In 1974 Lillian and Joe bought the Rogge Family Farm and they moved to Lyndon Station and became “farmers” again. Lillian took care of the livestock and field work during the week while Joe continued to work in Fontana and commute home on Friday nights. Lillian absolutely loved the spring on the farm when the new calves were born. She named every one of them and always knew which was which. She would spend hours in the barn hunting for the newborn kittens and naming them. She couldn’t wait to get out and dig in the dirt to start looking for her little flowers that weren’t quite poking through the ground yet so they could get the warm sun on them. She would go out every evening and cover them back up so they wouldn’t freeze.
Lillian looked forward to harvesting her garden crops and the canning with daughters and granddaughters, passing her knowledge on to the next generation. Canning wasn’t just canning, it was learning and hearing stories from Lillian’s childhood, and stories about her mother. Once Joe retired you could find both of them side by side tending the garden. If one or the other wasn’t well they took a chair to the garden so they could still keep the other one company.
In Lillian’s later years she loved the annual cookie baking with her daughters and granddaughters, frosting the cookies with the little ones or coloring eggs with them at Easter. Lillian treasured her time with all of the little ones, and loved being able to announce a new addition on the way and getting to meet them once they arrived. Lillian was never happier than when she was holding a baby, and the babies just loved her. She had a gift for being able to calm a fussing baby. Once it was held to her heart that was it. They would just snuggle in and baby would be sleeping in no time.
Lillian suffered a stroke in 2016. She could no longer garden but she turned her energy to other things. She enjoyed reading and watching TV with Joe. She especially looked forward to their Saturday date night watching the country music and polka shows. Sometimes they lost track of time and forgot to go to bed at all. Lillian’s faith and determination were never more evident than when she fell in 2017 and fractured her pelvis. The doctors said she would likely never walk again, but walk she did and she was back home in just a matter of weeks. Though she needed a walker, she was still walking right up to her death.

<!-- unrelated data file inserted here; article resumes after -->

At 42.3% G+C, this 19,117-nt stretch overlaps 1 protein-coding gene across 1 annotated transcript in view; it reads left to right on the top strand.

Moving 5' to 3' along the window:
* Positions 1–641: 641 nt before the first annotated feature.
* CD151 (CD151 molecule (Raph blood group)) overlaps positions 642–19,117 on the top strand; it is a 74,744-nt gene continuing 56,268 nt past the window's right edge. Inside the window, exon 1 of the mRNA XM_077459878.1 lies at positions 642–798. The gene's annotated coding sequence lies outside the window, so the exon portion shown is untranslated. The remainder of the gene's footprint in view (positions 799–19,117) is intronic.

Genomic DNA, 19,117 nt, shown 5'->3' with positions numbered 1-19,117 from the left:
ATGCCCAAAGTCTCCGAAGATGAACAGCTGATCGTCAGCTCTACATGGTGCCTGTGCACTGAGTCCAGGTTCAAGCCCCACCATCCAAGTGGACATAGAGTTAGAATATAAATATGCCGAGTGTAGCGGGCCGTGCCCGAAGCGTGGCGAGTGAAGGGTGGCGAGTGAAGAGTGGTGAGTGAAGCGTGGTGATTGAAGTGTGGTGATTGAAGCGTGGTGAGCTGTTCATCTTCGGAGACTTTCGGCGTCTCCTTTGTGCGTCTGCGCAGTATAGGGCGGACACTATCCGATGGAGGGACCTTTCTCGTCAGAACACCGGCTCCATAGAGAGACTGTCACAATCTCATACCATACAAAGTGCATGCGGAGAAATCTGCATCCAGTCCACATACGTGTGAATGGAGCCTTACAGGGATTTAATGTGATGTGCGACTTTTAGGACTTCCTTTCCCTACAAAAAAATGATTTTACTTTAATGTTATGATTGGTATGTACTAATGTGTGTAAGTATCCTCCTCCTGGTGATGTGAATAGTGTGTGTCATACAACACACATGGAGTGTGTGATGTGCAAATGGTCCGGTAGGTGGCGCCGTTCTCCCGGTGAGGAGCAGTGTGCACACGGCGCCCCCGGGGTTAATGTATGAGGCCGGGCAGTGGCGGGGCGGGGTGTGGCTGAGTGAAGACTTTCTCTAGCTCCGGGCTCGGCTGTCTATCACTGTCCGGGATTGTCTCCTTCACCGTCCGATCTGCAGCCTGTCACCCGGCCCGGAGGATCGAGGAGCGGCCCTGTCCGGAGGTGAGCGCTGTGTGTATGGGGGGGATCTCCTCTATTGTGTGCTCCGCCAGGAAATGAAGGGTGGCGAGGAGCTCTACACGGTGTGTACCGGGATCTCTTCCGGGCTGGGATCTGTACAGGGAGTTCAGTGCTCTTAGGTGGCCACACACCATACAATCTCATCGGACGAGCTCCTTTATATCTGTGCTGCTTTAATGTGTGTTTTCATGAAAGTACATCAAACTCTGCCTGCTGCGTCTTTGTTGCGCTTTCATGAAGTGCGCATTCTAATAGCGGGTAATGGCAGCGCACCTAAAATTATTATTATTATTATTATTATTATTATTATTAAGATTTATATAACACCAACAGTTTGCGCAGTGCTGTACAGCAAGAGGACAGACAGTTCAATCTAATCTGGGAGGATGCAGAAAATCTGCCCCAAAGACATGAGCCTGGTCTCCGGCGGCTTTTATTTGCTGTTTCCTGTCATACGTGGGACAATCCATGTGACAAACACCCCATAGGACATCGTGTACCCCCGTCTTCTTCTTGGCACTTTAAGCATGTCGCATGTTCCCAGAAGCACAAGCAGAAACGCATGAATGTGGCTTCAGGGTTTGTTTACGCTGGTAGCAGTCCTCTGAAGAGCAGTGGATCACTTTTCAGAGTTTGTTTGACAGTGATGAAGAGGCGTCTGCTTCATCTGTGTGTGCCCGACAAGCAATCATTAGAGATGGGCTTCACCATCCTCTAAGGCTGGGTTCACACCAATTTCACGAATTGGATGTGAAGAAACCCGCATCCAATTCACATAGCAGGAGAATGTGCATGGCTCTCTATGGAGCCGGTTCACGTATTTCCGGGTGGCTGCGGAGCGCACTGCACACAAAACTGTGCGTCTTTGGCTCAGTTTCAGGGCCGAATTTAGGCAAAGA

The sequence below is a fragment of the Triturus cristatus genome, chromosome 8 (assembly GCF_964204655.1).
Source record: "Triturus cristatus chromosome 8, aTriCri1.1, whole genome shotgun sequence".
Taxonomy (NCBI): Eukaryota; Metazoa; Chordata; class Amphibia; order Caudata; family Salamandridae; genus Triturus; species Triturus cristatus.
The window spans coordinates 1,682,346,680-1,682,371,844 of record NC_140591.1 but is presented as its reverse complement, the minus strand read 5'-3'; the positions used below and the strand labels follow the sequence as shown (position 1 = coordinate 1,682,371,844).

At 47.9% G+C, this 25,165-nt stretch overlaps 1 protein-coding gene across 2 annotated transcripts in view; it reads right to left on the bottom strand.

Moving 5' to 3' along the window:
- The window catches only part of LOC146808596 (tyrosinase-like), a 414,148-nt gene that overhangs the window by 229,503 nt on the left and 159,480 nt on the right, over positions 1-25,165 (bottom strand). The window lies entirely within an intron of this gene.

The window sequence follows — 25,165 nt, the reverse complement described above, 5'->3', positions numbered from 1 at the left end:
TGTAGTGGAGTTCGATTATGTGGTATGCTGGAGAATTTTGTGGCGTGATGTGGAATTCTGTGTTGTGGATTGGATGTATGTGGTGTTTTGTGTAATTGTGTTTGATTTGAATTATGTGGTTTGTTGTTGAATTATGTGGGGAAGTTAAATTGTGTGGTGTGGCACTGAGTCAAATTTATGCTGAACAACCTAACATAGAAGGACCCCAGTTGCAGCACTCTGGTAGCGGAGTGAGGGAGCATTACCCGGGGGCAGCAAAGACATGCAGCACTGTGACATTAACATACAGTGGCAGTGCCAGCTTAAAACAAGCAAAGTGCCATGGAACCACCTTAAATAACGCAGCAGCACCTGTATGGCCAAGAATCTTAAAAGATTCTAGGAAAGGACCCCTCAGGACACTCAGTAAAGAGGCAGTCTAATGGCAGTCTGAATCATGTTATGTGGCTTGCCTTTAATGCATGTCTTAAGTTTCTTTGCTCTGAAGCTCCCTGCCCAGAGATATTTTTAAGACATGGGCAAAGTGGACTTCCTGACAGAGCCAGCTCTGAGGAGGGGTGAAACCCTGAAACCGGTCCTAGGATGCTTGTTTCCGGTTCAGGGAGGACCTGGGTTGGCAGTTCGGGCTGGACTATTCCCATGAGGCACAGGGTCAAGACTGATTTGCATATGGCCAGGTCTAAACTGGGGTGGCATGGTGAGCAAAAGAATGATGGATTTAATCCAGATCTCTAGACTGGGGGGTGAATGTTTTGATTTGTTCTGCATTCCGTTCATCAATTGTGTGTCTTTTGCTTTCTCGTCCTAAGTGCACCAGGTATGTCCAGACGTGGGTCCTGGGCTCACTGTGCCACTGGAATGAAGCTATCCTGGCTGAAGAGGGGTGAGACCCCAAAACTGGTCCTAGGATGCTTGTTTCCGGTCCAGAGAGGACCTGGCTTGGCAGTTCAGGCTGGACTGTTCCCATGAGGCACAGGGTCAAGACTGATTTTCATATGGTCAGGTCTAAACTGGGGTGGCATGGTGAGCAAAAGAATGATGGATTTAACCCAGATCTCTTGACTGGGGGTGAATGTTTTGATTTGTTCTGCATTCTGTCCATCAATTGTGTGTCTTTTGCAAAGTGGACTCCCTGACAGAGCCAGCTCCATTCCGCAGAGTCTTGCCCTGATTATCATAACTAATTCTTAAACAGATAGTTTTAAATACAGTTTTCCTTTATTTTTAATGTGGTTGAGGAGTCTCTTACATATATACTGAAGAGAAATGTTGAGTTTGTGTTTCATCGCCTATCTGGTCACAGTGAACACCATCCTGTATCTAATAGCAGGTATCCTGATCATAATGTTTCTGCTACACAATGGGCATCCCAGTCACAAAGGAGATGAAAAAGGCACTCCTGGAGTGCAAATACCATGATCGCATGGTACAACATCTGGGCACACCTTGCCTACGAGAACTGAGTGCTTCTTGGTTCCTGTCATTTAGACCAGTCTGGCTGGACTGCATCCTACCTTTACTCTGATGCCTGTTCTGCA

Lillian was a loving wife, mother, grandmother, and great grandmother. She always had time for family and loved visitors. She listened, gave advice, hugs, and kisses. Everyone who entered her home left with a little bit of her. She shared her stories and wisdom and made each member of her huge family feel uniquely loved. She loved fiercely and unconditionally, never expecting anything in return. Lillian was the jewel in our family treasure chest. She is deeply loved by her husband Joe and her family, and will be missed forever.
Lillian and Joe shared a love that is a shining example of what a marriage should be. They were still holding hands and sharing kisses until Lillian took her last breath on this earth. Their love story will go on through their children, grandchildren, and great grandchildren, all 122 of them and beyond.
The Mass of Christian Burial will be held at 11 a.m. November 5, 2018, at St. Mary’s Catholic Church, 117 Juneau St., Lyndon Station, with Father Clayton Elmhorst celebrating. Burial will be at St. Mary’s Catholic Cemetery. Visitation will be held from 3-6 p.m. Nov. 4, 2018, at the Conway Picha Funeral Home, 120 E. Adams St., Lake Delton, and from 9:30-10:45 a.m. Nov. 5 before heading to the church for Mass. The Conway-Picha Funeral Home and Crematory of Lyndon Station assisted the family with arrangements. For online condolences and information, visit pichafuneralhome.com.